ORT IC helps young disabled people in Senegal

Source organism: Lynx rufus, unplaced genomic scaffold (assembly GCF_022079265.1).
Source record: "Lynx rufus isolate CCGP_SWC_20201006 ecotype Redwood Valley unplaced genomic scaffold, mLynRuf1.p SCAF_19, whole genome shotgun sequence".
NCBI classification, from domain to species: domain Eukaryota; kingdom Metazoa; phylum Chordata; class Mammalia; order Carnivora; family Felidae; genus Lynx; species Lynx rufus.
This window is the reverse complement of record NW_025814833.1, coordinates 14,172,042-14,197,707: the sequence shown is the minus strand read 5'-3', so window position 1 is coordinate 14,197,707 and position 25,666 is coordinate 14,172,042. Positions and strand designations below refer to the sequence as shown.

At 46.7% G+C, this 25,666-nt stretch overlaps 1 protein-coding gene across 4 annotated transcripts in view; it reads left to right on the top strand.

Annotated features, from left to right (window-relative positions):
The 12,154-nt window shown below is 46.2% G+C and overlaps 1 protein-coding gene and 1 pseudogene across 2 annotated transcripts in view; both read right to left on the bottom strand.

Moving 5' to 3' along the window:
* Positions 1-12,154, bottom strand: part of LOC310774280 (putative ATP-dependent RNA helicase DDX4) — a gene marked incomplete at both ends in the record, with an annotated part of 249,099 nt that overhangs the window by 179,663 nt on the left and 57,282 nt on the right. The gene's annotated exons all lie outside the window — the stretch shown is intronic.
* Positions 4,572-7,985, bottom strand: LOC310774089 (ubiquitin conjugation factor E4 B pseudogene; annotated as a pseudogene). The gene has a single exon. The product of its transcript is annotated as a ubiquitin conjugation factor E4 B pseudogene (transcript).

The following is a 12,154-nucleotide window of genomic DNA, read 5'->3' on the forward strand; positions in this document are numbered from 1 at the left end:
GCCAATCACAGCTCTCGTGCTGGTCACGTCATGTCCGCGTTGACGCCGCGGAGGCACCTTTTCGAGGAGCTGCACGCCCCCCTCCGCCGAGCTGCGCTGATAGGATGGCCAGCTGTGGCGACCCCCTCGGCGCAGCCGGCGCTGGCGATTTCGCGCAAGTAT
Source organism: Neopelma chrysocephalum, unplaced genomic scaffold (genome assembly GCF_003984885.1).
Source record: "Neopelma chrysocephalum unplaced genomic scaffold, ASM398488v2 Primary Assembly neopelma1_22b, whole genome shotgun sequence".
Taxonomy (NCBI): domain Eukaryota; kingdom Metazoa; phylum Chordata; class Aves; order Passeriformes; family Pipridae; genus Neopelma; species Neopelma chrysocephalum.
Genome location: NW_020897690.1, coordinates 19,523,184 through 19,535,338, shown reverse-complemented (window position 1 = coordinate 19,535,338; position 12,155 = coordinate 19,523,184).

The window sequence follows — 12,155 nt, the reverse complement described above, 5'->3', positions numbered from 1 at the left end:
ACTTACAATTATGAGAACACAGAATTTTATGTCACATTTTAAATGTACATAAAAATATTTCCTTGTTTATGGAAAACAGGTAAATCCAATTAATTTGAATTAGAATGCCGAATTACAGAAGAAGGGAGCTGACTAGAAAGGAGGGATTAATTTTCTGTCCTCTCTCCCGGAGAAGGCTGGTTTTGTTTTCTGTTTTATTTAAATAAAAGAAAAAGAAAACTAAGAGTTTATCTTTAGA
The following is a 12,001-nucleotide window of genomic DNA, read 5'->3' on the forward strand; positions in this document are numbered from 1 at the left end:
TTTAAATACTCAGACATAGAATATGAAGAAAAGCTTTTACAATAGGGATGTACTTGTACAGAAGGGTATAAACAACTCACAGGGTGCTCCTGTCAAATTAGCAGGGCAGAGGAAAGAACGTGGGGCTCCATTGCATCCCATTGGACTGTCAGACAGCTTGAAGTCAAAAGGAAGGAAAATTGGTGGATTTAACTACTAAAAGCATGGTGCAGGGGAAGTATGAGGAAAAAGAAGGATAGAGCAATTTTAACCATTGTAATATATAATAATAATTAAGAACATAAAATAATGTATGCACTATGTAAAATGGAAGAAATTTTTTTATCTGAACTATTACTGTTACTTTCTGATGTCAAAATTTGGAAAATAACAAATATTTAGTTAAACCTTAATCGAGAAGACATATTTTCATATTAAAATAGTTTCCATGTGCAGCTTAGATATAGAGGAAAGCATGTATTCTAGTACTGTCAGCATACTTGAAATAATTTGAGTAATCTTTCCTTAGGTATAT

09 May 2008 ORT IC helps young disabled people in Senegal ICT training provided by World ORTs International Cooperation Department in the Senegalese capital Dakar is giving young disabled people perhaps their best chance to live independent, financially secure lives. A pilot project funded by the City of Geneva has seen more than 50 men and women aged between 17 and 25 receive top quality training in the use and maintenance of computers in this mainly Muslim former French colony. The successful impact made on dozens of lives in a huge incentive for the project to continue, said Judith Fiss, a staff member at ORT ICs Geneva office. A lot of work has been put into this project by us and our partners with some very good results and that has generated tremendous hope for the future, Ms Fiss said after visiting Dakar to see the project in action. There is concern that, despite the positive outcome of the past six months work, the project may have to conclude next month unless further funding is found. It would be a tragedy if this were to end, Ms Fiss said. This is an innovative project for Senegal: there are other organisations working with handicapped people in Senegal, but none of them do the kind of work that weve been doing. In addition to IT training students have been able to take advantage of a course in entrepreneurship and project management. Careers advisors are also on site to give on-going support to graduates. We dont train people and say good-bye, we follow the students and help them find ways to use their new skills, Ms Fiss said. The value of ORT ICs work in conjunction with its local partners CACSUP and the Serigne Bamba Ndiaye Foundation may be appreciated when one considers that, despite being a relatively stable democracy that has enjoyed significant economic growth in recent years, about half the population is unemployed and most people can not read and write. Not surprisingly handicapped people, despite their strong desire to work, are often among the poorest of the population, are socio-economically marginalised and often dependent on their families for survival. Yet, until the ORT IC project, there was no specially tailored assistance to help them develop their capabilities and no access to training centres. As part of the project, a specialist from the Centre for Professional Insertion in Geneva spent time in Dakar to introduce trainers to the CAM pedagogical method which allows users to determine objectively a handicapped persons working capacity and so facilitates the establishment of an educational programme to suit each individual. Efforts are also made by staff to match graduates with companies that can use their skills or to encourage and assist them to create their own small enterprises such as working in, or setting up, a cyber-cafe. Should the funding be secured, the aim is to expand the project by increasing the number of students and trainers in the Dakar centre and provide a wider variety of training. There are also hopes to set up a similar project in the southern region of Casamance, where a long-running, low level insurgency has resulted in many people being left handicapped because of land mine injuries.The students told me how happy they were and how much they were learning, said Ms Fiss. Their motivation is also shown in the course figures a 98 per cent attendance rate and a 90 per cent success rate. The Director of the training centre, Abdon Pambou, concluded: Its very important to have continuity of this project. We dont want a situation where these students suddenly find themselves abandoned. ORT ICs non-sectarian technical assistance and training projects, which are financed by multilateral development institutions, bilateral donor agencies, private companies and foundations, have benefited people in 98 countries since 1960.